The First Board: Not A Survival Guide

I say it’s not a survival guide because there really wasn’t much to survive.  At least now I don’t have to worry about future boards because I know that unless I just completely stop working or produce a horrendous paper, it’s going to be OK.  Let this be a reassurance to future PhDs, or those who haven’t had their boards yet.  This post is a mixture of reflection and advice.

Bear in mind I’m a history student, so this advice might not apply to students of other disciplines.  I had to do an 8,000-10,000 (it ended up a few hundred words longer than that, oops!) piece of writing, which was basically the first draft of the introduction to my thesis; literature review and sources.  The only preparation I really had to do apart from that was re-read what I’d written the night before.  That’s all you can really do - the board is about your research, which you already intimately know.

When I went in, I’d prepared myself to accentuate the positive.  To this end, I wrote down good things the board said about my work and put a ring around them so that they would stand out on the page later.  I was particularly pleased to hear that I write well - I always like to be complimented on my writing as being a good writer is something I’ve always aspired to.  I was also happy to hear that I’ve crossed disciplinary boundaries well.  This related particularly to my reading of contemporary psychology works that have something to say about the only child.  I was worried I wasn’t equipped enough to deal with what is basically an alien set of terms and ideas, but so far, I don’t seem to be doing too shabbily.  And I love the idea of interdisciplinary work in general.  Not only is it really interesting, but it breathes new life into old topics, so I’m pleased to be contributing to that culture.

The board members suggested lots of things for me to read.  When I was having MA supervisory meetings, I used to be overwhelmed by the number of books and articles my supervisor suggested on the basis of what I’d written.  Now I’m used to it, though, it doesn’t seem so bad.  Often it’s only a chapter or two, or even just a small section of a work that’s relevant, and not only is it helpful, but it’s quite nice to be able to read books and have a good idea of exactly what it is you’re looking for in them.  After a celebratory cup of hot chocolate, I went straight to the library and looked up all the works that had been suggested to me.  While my reading pile is now huge, I’m still not worried.  Because it’s PhD, that bit of work can lie fallow for a bit as nobody’s going to want to see it for a while, and there’s no rush to read all those books and add to it,  So I guess my advice here would be: don’t be overwhelmed by the suggested reading!  Also, write down the names of historians yourself - the board memberd may have written them down on your work for you, but it’s not only medical doctors who have horrendous handwriting.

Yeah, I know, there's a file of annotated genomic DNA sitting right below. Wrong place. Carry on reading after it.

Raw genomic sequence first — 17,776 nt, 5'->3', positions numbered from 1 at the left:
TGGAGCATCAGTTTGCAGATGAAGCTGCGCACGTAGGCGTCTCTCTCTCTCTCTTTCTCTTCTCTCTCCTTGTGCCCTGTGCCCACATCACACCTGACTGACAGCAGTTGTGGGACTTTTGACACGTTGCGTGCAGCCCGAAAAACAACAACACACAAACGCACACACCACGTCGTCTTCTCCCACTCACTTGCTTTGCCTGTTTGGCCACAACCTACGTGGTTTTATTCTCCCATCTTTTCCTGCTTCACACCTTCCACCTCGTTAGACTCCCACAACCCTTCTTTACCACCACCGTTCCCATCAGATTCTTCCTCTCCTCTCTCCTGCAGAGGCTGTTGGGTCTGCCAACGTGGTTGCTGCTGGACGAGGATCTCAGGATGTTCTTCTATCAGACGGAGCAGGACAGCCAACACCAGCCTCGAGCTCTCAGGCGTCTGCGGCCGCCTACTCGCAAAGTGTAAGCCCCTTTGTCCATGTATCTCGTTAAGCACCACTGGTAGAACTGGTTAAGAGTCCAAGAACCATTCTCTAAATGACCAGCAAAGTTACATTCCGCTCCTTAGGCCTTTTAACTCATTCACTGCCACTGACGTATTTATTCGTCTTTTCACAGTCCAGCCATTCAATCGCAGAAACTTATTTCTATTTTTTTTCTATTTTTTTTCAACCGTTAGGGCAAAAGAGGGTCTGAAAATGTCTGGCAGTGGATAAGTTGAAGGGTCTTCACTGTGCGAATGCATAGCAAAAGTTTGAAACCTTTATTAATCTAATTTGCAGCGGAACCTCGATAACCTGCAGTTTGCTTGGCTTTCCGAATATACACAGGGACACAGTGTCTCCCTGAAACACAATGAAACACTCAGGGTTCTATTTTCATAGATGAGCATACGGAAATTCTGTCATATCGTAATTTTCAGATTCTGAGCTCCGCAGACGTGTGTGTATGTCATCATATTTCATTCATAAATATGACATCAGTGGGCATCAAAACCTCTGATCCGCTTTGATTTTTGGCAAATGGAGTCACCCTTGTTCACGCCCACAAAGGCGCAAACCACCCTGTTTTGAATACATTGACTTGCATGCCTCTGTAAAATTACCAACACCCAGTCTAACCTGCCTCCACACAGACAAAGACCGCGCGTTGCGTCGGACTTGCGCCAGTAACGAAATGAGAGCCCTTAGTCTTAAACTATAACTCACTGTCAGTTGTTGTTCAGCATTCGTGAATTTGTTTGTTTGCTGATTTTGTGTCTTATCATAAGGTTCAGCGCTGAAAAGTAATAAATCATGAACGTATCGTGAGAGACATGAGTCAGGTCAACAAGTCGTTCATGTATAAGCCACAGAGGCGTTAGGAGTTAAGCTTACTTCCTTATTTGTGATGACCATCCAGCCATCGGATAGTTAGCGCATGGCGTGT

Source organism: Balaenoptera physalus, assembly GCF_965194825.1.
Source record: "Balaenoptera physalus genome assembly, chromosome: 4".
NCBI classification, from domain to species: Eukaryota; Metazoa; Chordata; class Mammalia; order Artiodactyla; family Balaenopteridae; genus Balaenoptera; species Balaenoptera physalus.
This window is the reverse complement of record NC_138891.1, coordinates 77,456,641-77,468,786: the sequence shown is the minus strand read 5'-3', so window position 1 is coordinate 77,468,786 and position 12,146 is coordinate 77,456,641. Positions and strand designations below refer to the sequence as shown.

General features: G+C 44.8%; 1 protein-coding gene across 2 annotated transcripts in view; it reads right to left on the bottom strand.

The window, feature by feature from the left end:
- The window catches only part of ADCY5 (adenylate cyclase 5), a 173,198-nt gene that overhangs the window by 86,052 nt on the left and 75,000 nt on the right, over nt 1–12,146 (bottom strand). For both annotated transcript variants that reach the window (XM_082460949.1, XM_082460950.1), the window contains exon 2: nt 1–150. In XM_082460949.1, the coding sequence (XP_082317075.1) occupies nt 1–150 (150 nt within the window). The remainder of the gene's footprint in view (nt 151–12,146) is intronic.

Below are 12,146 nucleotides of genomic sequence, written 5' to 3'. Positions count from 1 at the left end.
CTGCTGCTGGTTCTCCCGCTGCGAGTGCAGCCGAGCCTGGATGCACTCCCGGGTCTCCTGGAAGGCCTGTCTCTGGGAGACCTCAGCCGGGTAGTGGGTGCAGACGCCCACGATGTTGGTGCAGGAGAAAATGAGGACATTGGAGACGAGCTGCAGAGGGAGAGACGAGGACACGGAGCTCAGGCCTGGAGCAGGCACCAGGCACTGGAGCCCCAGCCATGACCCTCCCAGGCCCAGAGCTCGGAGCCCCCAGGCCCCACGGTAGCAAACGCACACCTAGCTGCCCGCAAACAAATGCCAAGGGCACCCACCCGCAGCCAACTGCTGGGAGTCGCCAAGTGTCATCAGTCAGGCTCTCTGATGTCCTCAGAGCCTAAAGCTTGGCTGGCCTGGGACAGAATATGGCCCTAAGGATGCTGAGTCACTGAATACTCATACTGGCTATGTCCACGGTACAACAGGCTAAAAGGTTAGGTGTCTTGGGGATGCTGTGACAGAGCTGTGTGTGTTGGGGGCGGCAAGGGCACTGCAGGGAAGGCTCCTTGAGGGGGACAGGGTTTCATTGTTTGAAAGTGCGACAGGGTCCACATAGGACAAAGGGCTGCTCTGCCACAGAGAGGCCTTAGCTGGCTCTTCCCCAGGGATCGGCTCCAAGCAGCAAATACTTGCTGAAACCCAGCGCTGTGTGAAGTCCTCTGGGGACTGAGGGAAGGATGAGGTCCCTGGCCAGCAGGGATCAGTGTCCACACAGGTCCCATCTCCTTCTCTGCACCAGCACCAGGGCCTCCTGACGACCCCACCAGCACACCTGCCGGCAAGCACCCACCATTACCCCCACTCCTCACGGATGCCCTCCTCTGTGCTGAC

I know this sounds like a cliché (I heard it so many times in the run-up to the board, but I never quite let myself believe it) but the board really is there to support you.  I got loads of suggestions about how to continue my work, it was brilliant!  One of my favourites were having a section about the only child and social mobility, particularly as the parents of only children were more likely to be able to afford to send them to grammar school or let them stay on at school, and in the old days at least (I won’t go into my experiences of grammar school…), that was a springboard to a better job, and a higher social position.  My other favourite was the idea of doing case studies.  I’m a little worried that I won’t be able to get hold of a huge number of autobiographies of only children, so to be able to just use a few really interesting ones appeals to me.  I also might get so much from the** oral histories** that I won’t need to use as many as I thought.  We shall see!

Finally, be prepared for the conversation to wander all over the place, especially if your subject is particularly ‘human interest’.  After all, your board are colleagues, so they like a good chat.  I ended up hearing a few anecdotes about the board members’ own experiences of only children, and ‘virtual onlies’ (a phrase I’ve literally just coined there) who grew up alone due to family circumstances such as large age gaps or going to live with other relatives.  According to my supervisors two previous PhD students, this is not an unusual occurrence - the board members had anecdotes about household accidents **and **prostitution.  It’s quite nice - it shows your topic is alive and of interest to people.

So, what next?  I’m getting back to work on the sources that will make up my next board paper.  I hope it receives as good a reception as this paper did, and that my experiences and advice, such as they are, are of use to somebody out there!


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About Alice Violett

Reader of books, player of board games, lover of cats, editor of web content, haver of PhD.

Colchester, UK